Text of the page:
The Thyroid Gland

The Thyroid is a small gland that looks like a butterfly, sitting across the front of my neck, riding my windpipe (trachea), just below my “Adam’s apple” (larynx).

That butterfly has 2 big wings (the 2 lobes) and a small body (the isthmus) between these 2 wings.

It produces hormones that accelerate the chemical reactions in the body.

The abundant hormone produced by the thyroid is “T4” (thyroxine). As most other hormones, it is carried by blood from its factory (the thyroid) to the rest of the body where it works. However, as it is, it can’t work right away; it has to be converted in the rest of the body (especially in the liver) to another hormone, “T3”, which is the ultimately active thing that does the thyroid work in the body.
A little bit of T3 is made by the thyroid, the rest of it is made by the body outside the thyroid by conversion of T4. Such conversion sometimes is not up to par. Therefore, thyroid hormones could look normal in the blood (mostly made up of T4), while the active form that really works inside the cells of the rest of the body parts, T3, is not enough. So, sometimes I feel bad, while my blood test looks good..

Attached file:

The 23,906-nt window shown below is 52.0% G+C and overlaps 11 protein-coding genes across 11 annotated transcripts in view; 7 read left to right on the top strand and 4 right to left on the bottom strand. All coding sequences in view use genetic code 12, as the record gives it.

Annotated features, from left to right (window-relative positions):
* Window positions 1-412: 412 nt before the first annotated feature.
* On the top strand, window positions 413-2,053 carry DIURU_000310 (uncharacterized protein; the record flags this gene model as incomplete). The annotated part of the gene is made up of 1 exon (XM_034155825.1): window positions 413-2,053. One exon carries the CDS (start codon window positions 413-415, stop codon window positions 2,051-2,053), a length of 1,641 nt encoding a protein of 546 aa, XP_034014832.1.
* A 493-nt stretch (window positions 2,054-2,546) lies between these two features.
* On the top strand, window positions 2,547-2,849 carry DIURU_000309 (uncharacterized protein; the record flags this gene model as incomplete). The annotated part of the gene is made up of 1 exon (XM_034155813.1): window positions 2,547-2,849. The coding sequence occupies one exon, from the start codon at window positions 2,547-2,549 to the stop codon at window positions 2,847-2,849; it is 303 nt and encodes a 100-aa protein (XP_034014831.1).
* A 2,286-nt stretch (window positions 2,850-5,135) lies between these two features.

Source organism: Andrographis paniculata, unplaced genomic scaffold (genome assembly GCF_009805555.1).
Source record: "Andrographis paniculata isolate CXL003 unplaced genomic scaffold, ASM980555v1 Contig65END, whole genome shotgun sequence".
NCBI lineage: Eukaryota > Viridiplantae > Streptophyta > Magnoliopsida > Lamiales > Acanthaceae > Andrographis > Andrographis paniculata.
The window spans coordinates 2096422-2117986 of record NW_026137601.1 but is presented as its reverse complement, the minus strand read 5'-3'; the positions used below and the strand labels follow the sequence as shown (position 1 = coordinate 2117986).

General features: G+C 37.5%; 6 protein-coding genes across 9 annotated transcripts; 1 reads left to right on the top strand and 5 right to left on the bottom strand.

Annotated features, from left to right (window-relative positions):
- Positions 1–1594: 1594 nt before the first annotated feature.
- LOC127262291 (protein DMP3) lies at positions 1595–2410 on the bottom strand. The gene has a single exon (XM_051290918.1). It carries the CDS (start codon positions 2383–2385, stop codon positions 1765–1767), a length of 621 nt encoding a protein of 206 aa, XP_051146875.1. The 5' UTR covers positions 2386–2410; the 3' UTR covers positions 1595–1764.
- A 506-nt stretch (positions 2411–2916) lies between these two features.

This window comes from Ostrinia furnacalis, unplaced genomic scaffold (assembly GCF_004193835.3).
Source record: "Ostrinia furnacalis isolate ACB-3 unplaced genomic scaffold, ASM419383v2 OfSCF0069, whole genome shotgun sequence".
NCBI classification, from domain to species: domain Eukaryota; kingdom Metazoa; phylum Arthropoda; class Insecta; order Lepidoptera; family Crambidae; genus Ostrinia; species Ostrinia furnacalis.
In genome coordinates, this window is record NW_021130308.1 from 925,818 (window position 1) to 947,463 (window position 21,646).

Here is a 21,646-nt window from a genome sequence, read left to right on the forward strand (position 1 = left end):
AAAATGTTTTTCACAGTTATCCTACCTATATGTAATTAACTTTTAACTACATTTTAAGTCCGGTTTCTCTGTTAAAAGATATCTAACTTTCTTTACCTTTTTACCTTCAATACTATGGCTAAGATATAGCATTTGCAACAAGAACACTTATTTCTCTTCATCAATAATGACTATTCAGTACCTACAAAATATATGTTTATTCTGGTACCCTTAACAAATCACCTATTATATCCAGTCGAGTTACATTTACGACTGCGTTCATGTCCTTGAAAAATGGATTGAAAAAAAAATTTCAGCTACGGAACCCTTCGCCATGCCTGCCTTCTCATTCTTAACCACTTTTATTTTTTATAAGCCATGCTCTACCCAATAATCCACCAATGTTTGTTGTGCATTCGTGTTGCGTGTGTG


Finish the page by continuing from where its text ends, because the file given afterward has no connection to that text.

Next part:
Thyroid uses Iodine to make its hormones. It uses up to 80% of the Iodine I take everyday. If I don’t get enough Iodine in my food, I could get a deficiency in my thyroid hormones (Hypothyroidism). If I take too much Iodine, my thyroid could make either too much of its hormones (Hyperthyroidism), or paradoxically too little of them (Hypothyroidism) in certain circumstances.

Thyroid is watched all the time by the pituitary gland (a small gland in my brain). It does that by sending a hormone called “Thyroid Stimulating Hormone (TSH) to stimulate the thyroid when necessary. When the pituitary feels there are too little thyroid hormones in the blood, it sends more of the TSH to whip the thyroid to produce more of its hormones. On the other hand, when the pituitary gland sees too much thyroid hormone in the blood, it decreases or shuts off its TSH, because the thyroid needs no stimulation, it is already fired up. So, TSH goes in a reverse way to the thyroid. No wonder, sometimes the doctor tells me that my blood test (TSH) is high, and that it means I have low thyroid (and the other way round). Confusing, Huh!

To put the pituitary thing in a different way, one can imagine the thyroid gland as a furnace, the pituitary gland as its thermostat, and thyroid hormones as the heat. When it is cold (the thyroid hormone levels drop), the thermostat sends a signal to the furnace (TSH increases) to turn it on to produce heat (thyroid hormones).When there is too much heat, the thermostat sends a signal (less TSH) to the furnace to turn it off.